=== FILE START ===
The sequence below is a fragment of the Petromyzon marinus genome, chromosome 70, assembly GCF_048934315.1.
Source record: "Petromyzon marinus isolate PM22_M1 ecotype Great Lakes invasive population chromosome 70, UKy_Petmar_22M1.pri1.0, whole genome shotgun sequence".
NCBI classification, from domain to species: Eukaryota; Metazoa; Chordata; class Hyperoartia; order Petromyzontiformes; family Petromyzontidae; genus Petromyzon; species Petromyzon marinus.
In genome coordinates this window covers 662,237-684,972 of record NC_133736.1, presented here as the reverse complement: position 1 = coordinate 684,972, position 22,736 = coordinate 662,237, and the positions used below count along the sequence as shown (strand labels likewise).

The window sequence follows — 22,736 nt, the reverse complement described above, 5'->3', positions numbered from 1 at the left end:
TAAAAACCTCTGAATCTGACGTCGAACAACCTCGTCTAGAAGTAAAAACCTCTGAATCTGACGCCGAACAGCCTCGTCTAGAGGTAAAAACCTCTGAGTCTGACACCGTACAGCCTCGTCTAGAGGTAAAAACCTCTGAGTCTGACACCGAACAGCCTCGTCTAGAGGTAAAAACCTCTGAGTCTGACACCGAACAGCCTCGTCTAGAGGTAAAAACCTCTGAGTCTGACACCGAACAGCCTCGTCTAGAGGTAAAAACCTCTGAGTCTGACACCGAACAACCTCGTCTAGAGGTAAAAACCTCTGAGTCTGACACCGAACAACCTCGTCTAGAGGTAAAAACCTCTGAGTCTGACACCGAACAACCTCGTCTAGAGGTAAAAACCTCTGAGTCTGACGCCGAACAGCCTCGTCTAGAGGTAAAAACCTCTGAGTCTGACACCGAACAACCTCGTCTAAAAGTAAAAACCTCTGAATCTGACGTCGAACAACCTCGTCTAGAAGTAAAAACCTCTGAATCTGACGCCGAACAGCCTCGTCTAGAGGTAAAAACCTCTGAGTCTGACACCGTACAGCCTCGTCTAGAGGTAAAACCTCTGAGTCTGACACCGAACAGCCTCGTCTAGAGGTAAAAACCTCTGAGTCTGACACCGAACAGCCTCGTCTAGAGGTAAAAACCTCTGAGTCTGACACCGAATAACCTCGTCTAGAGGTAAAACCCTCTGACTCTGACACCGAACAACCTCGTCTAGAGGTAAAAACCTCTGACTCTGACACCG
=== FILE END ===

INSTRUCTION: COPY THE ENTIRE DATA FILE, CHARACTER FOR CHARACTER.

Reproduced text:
The sequence below is a fragment of the Petromyzon marinus genome, chromosome 70, assembly GCF_048934315.1.
Source record: "Petromyzon marinus isolate PM22_M1 ecotype Great Lakes invasive population chromosome 70, UKy_Petmar_22M1.pri1.0, whole genome shotgun sequence".
NCBI classification, from domain to species: Eukaryota; Metazoa; Chordata; class Hyperoartia; order Petromyzontiformes; family Petromyzontidae; genus Petromyzon; species Petromyzon marinus.
In genome coordinates this window covers 662,237-684,972 of record NC_133736.1, presented here as the reverse complement: position 1 = coordinate 684,972, position 22,736 = coordinate 662,237, and the positions used below count along the sequence as shown (strand labels likewise).

The window sequence follows — 22,736 nt, the reverse complement described above, 5'->3', positions numbered from 1 at the left end:
TAAAAACCTCTGAATCTGACGTCGAACAACCTCGTCTAGAAGTAAAAACCTCTGAATCTGACGCCGAACAGCCTCGTCTAGAGGTAAAAACCTCTGAGTCTGACACCGTACAGCCTCGTCTAGAGGTAAAAACCTCTGAGTCTGACACCGAACAGCCTCGTCTAGAGGTAAAAACCTCTGAGTCTGACACCGAACAGCCTCGTCTAGAGGTAAAAACCTCTGAGTCTGACACCGAACAGCCTCGTCTAGAGGTAAAAACCTCTGAGTCTGACACCGAACAACCTCGTCTAGAGGTAAAAACCTCTGAGTCTGACACCGAACAACCTCGTCTAGAGGTAAAAACCTCTGAGTCTGACACCGAACAACCTCGTCTAGAGGTAAAAACCTCTGAGTCTGACGCCGAACAGCCTCGTCTAGAGGTAAAAACCTCTGAGTCTGACACCGAACAACCTCGTCTAAAAGTAAAAACCTCTGAATCTGACGTCGAACAACCTCGTCTAGAAGTAAAAACCTCTGAATCTGACGCCGAACAGCCTCGTCTAGAGGTAAAAACCTCTGAGTCTGACACCGTACAGCCTCGTCTAGAGGTAAAACCTCTGAGTCTGACACCGAACAGCCTCGTCTAGAGGTAAAAACCTCTGAGTCTGACACCGAACAGCCTCGTCTAGAGGTAAAAACCTCTGAGTCTGACACCGAATAACCTCGTCTAGAGGTAAAACCCTCTGACTCTGACACCGAACAACCTCGTCTAGAGGTAAAAACCTCTGACTCTGACACCG